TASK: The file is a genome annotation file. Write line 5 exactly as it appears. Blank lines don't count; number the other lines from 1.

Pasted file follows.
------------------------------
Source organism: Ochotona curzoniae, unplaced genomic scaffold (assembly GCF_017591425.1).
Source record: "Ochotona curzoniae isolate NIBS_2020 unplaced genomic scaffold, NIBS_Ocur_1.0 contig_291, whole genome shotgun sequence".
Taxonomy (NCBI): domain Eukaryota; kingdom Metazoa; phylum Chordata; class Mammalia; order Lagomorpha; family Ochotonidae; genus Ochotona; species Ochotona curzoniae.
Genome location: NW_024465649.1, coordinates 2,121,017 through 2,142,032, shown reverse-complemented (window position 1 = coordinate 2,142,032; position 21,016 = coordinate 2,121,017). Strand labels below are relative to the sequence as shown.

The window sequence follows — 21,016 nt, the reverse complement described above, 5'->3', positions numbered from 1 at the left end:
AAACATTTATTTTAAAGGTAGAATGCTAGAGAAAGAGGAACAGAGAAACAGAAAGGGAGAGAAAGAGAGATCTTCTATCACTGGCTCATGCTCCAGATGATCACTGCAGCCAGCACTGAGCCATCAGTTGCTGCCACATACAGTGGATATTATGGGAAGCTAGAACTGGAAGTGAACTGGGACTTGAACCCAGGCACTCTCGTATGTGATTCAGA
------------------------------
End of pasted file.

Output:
The window sequence follows — 21,016 nt, the reverse complement described above, 5'->3', positions numbered from 1 at the left end: